Global warming is still a theory to many Canadians, stuck as they are for many months in the snow and cold. So, the attractions of much warmer weather in the Southern United States remains a major draw for those “snowbirds”. Immigration and visa requirements are fairly relaxed for snowbirds, but there are tax issues that could cause problems for the unwary.
U.S. residents, like Canadian residents, are subject to tax on their worldwide income. But did you know that if you, as a Canadian resident, spend 183 days or more in the U.S. in any twelve month period (and not just in a calendar year) you would be considered a U.S. resident for tax purposes too? This would make you subject to tax on your worldwide income in both Canada and the U.S., and although there is a tax treaty between Canada and the U.S. to eliminate double-taxation, the result would lead to problems. And not just tax: extended residence in the U.S. can jeopardize or complicate your medical insurance coverage, immigration status, and estate tax exposure.
The simple way to avoid all these problems is to monitor your time in the U.S., and ensure that you are not present in the U.S. for 183 or more days in any twelve month period. But that’s not the end of it. The “less than 183 days” rule is a provision in the Canada-U.S. tax treaty. There is also a U.S. domestic rule called the “Substantial Presence Test“, and if a non-resident individual meets that test, they are required to file a form in order to prove that they have a closer residency connection to another country. The substantial presence test goes as follows:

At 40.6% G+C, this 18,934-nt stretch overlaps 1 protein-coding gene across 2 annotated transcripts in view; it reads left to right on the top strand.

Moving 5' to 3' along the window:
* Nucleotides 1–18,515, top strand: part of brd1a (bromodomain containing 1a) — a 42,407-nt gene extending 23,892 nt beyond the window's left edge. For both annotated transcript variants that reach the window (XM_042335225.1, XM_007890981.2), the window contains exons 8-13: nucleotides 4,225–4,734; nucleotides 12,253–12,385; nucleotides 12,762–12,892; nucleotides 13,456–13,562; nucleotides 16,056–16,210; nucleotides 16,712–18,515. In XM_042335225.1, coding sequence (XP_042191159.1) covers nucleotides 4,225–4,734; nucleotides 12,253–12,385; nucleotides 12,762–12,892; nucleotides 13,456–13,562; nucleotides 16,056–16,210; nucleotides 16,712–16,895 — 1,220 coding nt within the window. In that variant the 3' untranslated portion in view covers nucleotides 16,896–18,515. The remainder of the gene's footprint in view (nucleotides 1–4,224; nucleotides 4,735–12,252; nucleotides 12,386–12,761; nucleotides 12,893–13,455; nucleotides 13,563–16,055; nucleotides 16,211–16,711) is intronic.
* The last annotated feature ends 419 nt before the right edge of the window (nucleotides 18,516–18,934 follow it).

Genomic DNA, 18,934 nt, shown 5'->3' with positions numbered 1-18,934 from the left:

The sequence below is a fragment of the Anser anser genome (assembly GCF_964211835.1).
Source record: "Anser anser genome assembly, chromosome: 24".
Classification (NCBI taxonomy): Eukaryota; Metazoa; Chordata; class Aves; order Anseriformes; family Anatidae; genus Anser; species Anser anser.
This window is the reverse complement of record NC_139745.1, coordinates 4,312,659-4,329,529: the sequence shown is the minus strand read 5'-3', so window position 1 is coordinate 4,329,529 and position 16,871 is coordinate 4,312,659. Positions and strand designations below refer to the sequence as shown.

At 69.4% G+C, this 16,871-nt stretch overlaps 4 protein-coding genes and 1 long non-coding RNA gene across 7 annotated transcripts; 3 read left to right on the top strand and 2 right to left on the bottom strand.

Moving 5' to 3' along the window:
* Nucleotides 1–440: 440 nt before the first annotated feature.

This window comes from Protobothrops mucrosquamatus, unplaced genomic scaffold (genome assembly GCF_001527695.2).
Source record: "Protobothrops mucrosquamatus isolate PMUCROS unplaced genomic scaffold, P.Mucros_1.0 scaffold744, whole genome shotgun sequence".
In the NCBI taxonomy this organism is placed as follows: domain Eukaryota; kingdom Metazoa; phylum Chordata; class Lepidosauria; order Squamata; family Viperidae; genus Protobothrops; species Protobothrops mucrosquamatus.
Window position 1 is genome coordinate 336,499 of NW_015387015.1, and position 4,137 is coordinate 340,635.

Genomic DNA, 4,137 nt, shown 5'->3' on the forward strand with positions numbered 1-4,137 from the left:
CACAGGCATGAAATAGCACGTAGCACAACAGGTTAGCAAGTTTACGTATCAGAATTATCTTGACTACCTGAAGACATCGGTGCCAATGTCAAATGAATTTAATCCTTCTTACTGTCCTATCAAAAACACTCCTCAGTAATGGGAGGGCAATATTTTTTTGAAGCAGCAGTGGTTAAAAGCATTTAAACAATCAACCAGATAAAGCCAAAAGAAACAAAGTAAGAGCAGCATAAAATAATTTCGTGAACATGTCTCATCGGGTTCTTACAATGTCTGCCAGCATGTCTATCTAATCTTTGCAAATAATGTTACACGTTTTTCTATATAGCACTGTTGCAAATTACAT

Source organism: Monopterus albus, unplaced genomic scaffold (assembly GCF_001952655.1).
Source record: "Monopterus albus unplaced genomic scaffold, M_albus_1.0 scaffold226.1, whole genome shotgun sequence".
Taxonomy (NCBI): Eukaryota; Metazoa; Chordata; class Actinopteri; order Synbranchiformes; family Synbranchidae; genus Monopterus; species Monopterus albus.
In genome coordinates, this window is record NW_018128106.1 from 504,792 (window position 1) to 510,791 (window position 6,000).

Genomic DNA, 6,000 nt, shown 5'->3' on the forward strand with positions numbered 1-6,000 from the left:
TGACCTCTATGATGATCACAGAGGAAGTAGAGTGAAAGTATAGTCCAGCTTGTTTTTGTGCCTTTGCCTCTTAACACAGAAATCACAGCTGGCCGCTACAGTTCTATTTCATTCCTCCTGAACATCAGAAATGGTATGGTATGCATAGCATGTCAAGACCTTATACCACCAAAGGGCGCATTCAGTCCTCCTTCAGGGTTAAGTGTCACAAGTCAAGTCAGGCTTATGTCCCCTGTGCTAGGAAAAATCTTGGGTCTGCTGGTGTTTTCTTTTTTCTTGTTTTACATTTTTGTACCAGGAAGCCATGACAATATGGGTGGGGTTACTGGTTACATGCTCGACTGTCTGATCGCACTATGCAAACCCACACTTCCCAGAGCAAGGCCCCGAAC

- You spent 31 days or more in the U.S. in the current year, AND
- The total of all the days in the current year, plus 1/3 of the days in the previous year, plus 1/6 of the days in the second previous year equals 183 or more
Take the example of a Canadian who spends just 120 days in the U.S. in each of of 2010, 2011 and 2012. Using the formula above, the individual meets the first test by exceeding 31 days. However, the second test the total works out to 180 days. Since the total in this example is under the second test limit of 183 days, the individual would not be considered a U.S. resident for tax purposes, and would have nothing to worry about.
However, if the same individual stayed in the U.S. for just 4 extra days in 2012, then the second test would results in 184 days – exceeding the limit. The unfortunate soul would then begin a more extensive paperwork exercise, in order to claim the “Closer Connection to a Foreign Country” exception to the substantial presence test. He or she would do that by filing IRS Form 8840. In most cases, that should prove Canadian residence, with no further problems. So long as Form 8840 is filed, the individual should not have any further U.S. filing obligations.
Here is a link to the U.S. Form 8840 Closer Connection Exception Statement, complete with instructions for filers